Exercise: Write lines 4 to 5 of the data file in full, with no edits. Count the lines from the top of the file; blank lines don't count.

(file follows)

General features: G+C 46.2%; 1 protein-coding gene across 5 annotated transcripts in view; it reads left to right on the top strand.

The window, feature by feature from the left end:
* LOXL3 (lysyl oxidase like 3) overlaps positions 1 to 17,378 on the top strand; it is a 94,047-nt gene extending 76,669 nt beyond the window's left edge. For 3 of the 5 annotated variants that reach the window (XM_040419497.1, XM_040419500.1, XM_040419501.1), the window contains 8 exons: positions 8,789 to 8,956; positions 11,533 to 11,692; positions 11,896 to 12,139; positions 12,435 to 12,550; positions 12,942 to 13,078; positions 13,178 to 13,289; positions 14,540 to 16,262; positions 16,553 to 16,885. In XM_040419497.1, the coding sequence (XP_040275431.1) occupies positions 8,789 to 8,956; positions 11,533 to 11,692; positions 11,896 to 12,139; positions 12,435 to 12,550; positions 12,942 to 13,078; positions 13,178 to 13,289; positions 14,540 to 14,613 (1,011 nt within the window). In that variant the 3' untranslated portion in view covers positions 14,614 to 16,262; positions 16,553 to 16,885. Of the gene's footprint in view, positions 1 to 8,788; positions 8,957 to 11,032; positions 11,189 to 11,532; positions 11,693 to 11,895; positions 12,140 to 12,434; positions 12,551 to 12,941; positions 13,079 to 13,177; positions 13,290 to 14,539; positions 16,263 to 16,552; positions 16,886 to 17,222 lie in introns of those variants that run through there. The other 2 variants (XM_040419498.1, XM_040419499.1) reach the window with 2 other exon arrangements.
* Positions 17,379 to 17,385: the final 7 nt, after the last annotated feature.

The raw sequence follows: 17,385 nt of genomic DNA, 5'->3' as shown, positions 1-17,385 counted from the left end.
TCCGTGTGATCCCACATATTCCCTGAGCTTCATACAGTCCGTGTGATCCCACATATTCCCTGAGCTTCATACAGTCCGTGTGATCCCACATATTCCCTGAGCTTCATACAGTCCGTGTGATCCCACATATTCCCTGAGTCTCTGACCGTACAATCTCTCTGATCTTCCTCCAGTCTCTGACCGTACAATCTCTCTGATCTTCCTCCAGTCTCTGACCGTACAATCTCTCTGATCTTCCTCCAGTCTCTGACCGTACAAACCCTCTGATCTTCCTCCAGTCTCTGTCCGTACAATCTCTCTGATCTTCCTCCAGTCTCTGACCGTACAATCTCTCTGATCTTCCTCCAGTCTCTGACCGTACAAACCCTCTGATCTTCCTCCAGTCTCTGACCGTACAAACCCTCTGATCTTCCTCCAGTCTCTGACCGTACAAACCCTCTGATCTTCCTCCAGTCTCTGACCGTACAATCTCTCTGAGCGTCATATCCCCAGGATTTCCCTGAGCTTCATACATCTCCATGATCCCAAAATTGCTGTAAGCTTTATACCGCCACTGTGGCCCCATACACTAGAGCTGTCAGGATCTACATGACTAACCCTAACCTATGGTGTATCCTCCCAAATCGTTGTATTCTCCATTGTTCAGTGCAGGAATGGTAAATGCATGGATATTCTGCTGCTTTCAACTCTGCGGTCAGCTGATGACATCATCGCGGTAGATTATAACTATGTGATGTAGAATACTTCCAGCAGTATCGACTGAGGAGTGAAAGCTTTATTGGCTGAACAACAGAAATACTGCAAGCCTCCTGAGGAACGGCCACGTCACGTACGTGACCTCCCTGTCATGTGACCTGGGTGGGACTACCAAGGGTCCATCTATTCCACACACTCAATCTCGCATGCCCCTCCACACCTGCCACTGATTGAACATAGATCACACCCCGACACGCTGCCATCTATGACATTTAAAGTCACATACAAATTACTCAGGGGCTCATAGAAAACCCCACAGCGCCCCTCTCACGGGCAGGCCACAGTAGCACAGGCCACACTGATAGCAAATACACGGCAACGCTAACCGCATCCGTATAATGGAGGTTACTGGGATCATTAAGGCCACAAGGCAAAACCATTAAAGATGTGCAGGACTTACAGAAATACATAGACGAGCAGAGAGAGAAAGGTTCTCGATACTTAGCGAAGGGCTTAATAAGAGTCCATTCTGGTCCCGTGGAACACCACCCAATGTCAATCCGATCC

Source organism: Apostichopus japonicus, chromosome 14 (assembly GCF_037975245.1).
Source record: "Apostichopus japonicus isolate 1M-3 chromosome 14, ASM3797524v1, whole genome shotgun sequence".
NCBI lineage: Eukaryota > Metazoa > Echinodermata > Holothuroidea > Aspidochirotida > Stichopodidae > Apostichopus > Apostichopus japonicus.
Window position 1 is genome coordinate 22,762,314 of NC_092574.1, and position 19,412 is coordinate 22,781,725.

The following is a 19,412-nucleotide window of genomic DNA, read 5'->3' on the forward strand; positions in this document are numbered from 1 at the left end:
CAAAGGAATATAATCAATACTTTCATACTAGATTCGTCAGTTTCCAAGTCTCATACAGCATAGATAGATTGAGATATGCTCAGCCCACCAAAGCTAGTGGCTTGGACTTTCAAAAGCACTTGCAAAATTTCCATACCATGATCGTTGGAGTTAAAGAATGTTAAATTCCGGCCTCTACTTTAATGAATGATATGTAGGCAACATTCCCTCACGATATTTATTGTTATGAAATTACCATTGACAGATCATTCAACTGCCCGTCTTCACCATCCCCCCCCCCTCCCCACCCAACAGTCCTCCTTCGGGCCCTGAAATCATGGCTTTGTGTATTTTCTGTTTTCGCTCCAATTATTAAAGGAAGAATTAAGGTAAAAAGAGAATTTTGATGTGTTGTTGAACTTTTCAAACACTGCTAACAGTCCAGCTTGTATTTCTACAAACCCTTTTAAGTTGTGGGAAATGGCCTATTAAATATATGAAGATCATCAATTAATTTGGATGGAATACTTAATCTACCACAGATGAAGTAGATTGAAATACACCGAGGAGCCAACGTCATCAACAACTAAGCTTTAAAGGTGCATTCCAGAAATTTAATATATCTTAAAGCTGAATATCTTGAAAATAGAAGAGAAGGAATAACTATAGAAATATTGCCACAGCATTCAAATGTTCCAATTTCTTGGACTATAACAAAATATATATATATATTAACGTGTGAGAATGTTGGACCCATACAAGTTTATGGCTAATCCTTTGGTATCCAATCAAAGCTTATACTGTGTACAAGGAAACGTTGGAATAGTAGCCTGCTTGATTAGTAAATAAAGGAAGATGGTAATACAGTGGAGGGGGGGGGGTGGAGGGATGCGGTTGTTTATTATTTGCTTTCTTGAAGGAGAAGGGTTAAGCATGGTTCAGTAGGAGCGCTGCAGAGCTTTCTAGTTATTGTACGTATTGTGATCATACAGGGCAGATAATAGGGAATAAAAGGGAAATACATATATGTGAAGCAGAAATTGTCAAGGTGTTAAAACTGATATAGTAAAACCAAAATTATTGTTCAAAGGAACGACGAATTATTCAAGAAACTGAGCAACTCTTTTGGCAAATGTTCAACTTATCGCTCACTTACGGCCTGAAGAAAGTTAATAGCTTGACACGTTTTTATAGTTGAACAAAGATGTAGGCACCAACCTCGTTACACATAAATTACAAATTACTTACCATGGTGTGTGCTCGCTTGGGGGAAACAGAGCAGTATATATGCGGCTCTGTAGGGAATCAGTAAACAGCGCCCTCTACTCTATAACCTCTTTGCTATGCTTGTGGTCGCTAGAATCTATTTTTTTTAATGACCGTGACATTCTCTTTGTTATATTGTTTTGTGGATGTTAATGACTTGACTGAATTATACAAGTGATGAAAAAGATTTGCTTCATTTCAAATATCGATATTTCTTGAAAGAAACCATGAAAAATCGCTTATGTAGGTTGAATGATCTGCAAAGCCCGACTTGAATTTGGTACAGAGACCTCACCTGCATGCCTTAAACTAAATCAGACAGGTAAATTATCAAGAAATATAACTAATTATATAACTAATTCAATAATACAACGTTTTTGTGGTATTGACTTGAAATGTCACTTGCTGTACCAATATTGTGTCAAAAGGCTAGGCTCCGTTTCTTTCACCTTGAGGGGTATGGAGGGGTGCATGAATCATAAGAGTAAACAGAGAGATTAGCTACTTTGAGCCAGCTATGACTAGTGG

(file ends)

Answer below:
* Positions 17,379 to 17,385: the final 7 nt, after the last annotated feature.

The raw sequence follows: 17,385 nt of genomic DNA, 5'->3' as shown, positions 1-17,385 counted from the left end.